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GBS+ at 26 wks=abx at delivery

post #1 of 11
Thread Starter 
So, sunday I had a little scare and went into L&D. It turned out to be nothing, but they took a urine culture of course. The dr called to tell me that I am GBS positive and call in a rx for me. She also told me that this automatically means abx at delivery. I asked "evven though its so far out?" She said yes if you test positive for GBS at anytime during the pregnancy you have to have abx at delivery.

Does this sound right?

Also any advice for right now amd while I am on the abx?

PS-I am delivering at the local baby factory and having prenatals at their clinic, not by choice.
post #2 of 11

My understanding is that they don't test until 36 weeks precisely because your status can change.  I would demand a retest as your due date gets closer.  Remember, it's your body and your birth.

post #3 of 11

A positive urine test denotes a high level of colonization with GBS.  In this case, most practitioners will, indeed, automatically treat.  They will likely not test you again at 36 weeks.  This is standard of care where I am.  Hope this helps you.

post #4 of 11
Thread Starter 

So, this may be a stupid question, but how long does it take to get the antibiotics through the IV? Is it just a shot through the IV or a drip-type bag? Also, if I deliver quickly after taking the antibiotics do they have time to work before the baby comes through the vagina? I'm confused.

post #5 of 11

I've done a bunch of research on alternatives to antibiotics for GBS during labor. I would be happy to PM everything to you (it's long).  There ARE reliable alternatives to antibiotics, they are just not well known in the US.  The most successfully researched is a a vaginal area rinse with Hibiclens (chlorohexidine solution used to kill bacteria in a surgical setting).  


To answer your question about the IV, it's a drip type of bag, but you can usually get a hep lock, which will allow you to remove the bag when you don't need it.  One dose takes about 4 hours to deliver, I believe, but don't quote me on that.  GBS comes and goes in the body in waves.  It takes about six weeks for a colony to really establish itself, so you may test differently at different times of your pregnancy.  Ask to be retested between 35-37 weeks.  

post #6 of 11
GBS in the urine is considered indicative of a heavier colonization and would typically be reason to do antibiotics during labor (for most hospital-based providers). The antibiotics take about 30 minutes to infuse and are given every 4 hours, assuming that you are not allergic to penicillin, which is the usual antibiotic given. They are given in combination with saline and the IV can be disconnected from the saline lock when you are not receiving the antibiotics. They will want you to have at least 2 doses, which are given 4 hours apart for you to be considered "covered" for purposes of GBS treatment.
post #7 of 11

Yes to the above.  It doesn't take anywhere near 4 hours to infuse.  Typically, it takes about 30 minutes.  During that time, we try to make the mother as comfortable as possible in terms of position.  We like her to stay as mobile as possible, if she desires that.  I've even carried the bag of infusing antibiotics around like a movable IV pole.  :)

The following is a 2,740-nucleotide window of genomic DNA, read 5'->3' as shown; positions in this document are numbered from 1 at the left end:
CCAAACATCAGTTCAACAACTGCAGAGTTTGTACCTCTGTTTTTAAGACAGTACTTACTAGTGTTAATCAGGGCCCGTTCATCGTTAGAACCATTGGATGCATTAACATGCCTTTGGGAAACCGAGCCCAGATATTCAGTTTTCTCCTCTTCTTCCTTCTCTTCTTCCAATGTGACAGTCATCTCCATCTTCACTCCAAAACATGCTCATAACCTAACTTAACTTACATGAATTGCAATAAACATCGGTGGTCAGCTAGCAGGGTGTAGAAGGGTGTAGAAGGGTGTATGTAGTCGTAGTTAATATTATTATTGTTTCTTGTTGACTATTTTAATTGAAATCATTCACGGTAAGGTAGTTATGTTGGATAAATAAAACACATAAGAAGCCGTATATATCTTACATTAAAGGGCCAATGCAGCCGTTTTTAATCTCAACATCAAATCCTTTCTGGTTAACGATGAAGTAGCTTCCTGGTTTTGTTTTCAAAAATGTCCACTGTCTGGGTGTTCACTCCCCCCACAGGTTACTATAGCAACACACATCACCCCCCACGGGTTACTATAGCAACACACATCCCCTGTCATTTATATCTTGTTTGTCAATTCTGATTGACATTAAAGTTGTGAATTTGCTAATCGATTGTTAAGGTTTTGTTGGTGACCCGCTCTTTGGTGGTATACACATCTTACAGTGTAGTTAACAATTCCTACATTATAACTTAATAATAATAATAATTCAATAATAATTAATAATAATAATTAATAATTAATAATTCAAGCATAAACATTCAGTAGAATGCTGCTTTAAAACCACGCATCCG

post #8 of 11

Pammysue, this sucks. I was GBS+ too, and then my water broke before going into labour, so I had to go to the hospital and they started antibiotics before I'd even started contractions. BLECH. I hated it, I did.


But I wanted to post some encouragement: it'll be fine! Although the antibiotics sucked, I was still okay, and I managed to have a fairly unmedicated vaginal delivery anyway (I did do some laughing gas during transition but that's all) and the baby was put on my chest and breastfed and all was well. You'll be fine!

post #9 of 11
I think the amount of time for the drugs is dependent on the hospital. The hospital I'll be delivering at just recently changed their policy to having the antibiotics within the hour of birth and they call it good.
post #10 of 11
This document from the CDC details the reason for their recommendation of 2 doses of antibiotics (>4 hours of antibiotic treatment) here: http://www.cdc.gov/mmwr/preview/mmwrhtml/rr5910a1.htm?s_cid=rr5910a1_w.

Under Prevention of Early-Onset Group B Streptococcal Disease: "Although the exact duration of antibiotics needed to prevent vertical transmission of GBS has been debated (84,85), beta-lactam antibiotics for GBS prophylaxis administered for ≥4 hours before delivery have been found to be highly effective at preventing vertical transmission of GBS (86) and early-onset GBS disease (68). Shorter durations of appropriate antibiotics might provide some protection; in particular, colonization data suggest durations of ≥2 hours before delivery might confer some protection (86)."

The whole paper is fairly interesting actually. There is a section entitled "Identification of Candidates for Intrapartum Antibiotic Prophylaxis" with a subheading of "Bacteriuria", which is particularly of interest in the OP's case.
post #11 of 11

There has been a study showing that maximum antibiotic levels are reached in the fetus only ONE hour after they're given, and the levels fall every hour after that, so four hours really isn't necessary. You should be able to find the study if you look for it. I think I may have even linked to it before in some other thread, but I'm not sure. :)

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